For instance, I have full confidence I can get home in a cab, if by “home” I mean within walking distance of the apartment we rent. I used to say “Dongzhimen,” which is the well-known subway stop near our home. It’s kind of like saying “Metro Center” in the District.
There was always a follow-up question, which I assumed meant, “But where at Dongzhimen? Which side of the street? Near which subway entrance?”
In the beginning, I used to shrug and just repeat “Dongzhimen” like an idiot, hoping that I could just get to some part of Dongzhimen, which is a 10-minute walk from our apartment. But the process seemed to annoy cabdrivers, who wanted more information. Then I hit on another solution. There’s a Holiday Inn just outside the doors of our apartment complex, so I went into the lobby and snatched a couple of business cards showing the hotel name, address and even a tiny map.
Cabdrivers would examine these cards as if they were the Dead Sea Scrolls. Then you could see the light bulb go on. “Chunxiu Lu!” they would say, as if to imply, “Why didn’t you say this all along?”
Eventually, we got to the point when all I needed to say was the street name of “Chunxiu Lu” after saying “Dongzhimen,” and I’d get a nod and a direct (if relatively silent) shot home. Easy. (Keep in mind that Chunxiu Lu is pronounced “twin chu loo.” It helped that I learned to say it before I closely examined the word on the Holiday Inn card, or I never would have had the nerve to say it.)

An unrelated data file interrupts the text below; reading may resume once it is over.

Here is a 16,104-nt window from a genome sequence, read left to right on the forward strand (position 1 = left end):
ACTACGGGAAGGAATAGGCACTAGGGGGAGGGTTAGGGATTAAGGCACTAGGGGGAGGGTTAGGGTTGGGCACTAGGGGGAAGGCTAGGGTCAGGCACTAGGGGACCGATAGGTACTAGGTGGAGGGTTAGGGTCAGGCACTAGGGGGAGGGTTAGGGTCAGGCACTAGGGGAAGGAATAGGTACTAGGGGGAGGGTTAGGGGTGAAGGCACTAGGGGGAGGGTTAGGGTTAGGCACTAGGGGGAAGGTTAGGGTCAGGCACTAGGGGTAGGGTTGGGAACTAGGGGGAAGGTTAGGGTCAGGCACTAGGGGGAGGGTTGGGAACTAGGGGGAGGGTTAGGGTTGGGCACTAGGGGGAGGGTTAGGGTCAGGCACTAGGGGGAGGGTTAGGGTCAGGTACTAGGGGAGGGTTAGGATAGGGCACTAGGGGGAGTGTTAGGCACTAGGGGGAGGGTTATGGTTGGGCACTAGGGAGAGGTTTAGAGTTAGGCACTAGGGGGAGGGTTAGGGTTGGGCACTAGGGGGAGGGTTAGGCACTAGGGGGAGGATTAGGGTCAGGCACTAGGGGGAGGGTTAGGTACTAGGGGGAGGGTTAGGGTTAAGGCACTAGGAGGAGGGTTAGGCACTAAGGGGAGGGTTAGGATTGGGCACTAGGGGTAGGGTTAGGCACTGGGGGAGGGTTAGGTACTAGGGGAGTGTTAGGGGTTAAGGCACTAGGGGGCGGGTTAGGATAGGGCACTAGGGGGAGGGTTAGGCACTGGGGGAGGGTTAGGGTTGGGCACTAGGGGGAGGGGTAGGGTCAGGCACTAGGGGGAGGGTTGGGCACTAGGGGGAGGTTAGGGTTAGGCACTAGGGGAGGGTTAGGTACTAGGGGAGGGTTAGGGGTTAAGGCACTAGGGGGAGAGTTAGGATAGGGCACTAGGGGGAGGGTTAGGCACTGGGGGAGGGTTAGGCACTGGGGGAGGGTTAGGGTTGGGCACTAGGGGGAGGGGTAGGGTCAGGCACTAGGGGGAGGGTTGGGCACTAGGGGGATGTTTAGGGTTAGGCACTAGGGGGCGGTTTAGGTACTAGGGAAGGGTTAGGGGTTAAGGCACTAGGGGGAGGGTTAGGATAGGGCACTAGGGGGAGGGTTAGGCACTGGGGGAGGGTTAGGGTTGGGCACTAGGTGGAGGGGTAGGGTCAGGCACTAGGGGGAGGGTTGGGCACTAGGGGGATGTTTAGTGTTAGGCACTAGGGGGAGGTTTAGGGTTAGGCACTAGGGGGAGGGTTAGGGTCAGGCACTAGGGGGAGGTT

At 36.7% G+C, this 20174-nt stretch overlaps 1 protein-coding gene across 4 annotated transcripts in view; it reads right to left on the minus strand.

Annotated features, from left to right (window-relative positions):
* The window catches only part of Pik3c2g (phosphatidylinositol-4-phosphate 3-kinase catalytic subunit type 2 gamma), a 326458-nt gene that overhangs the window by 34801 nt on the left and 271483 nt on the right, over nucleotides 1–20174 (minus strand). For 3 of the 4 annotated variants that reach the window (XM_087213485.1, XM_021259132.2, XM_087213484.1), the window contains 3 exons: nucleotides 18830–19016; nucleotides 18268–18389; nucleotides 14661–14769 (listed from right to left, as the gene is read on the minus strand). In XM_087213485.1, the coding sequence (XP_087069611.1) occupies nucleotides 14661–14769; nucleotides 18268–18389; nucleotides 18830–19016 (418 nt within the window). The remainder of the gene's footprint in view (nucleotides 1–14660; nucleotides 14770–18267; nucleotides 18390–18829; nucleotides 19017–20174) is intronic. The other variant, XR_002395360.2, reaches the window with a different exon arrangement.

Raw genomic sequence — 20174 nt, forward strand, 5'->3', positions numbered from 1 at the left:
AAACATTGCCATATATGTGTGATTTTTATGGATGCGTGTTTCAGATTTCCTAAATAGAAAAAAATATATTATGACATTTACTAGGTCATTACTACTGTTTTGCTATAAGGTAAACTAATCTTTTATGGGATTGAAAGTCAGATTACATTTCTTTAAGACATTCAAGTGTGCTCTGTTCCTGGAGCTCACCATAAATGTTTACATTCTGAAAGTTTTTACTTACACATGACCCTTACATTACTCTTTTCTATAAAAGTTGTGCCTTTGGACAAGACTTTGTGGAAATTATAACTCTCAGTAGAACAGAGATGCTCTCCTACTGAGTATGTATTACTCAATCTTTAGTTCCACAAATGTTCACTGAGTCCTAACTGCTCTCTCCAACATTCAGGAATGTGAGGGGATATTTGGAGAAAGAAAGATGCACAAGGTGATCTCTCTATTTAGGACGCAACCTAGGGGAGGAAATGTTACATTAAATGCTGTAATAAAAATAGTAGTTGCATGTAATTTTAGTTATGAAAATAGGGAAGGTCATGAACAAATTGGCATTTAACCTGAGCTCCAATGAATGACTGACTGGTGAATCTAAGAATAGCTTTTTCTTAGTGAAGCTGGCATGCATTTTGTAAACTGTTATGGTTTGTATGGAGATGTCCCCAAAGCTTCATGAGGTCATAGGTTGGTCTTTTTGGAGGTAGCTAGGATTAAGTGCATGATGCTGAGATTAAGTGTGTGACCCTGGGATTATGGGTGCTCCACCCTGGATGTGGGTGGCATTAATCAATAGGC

Then I made some real progress the other day in a cab to Houhai Lake (where I have taken up dragon boating, which is a story for another day). I was sitting up front with a female cabdriver (not that common here) so I could show her the map on my iPad. The iPad has added an interesting aspect to my getting around Beijing. Some cabbies touch the map and then jump back as if they’ve been shocked when the screen reacts. Others look at the iPad with amusement, as if I’ve shown them a rocket ship or a miniature nuclear reactor: interesting, but not necessarily relevant to their lives.
This cabbie kept looking at it, pointing warily and saying stuff, and I kept not knowing what she was saying. It was probably something like: “I don’t want to go that way, but I can get you close. It might take a while.” I find that the best thing to do in cabs is agree with whatever they’re saying. I mean, I certainly don’t have the resources to argue. So I just say, “Dui, dui,” which sounds like “dway, dway,” part of my limited arsenal of words that mean “okay.”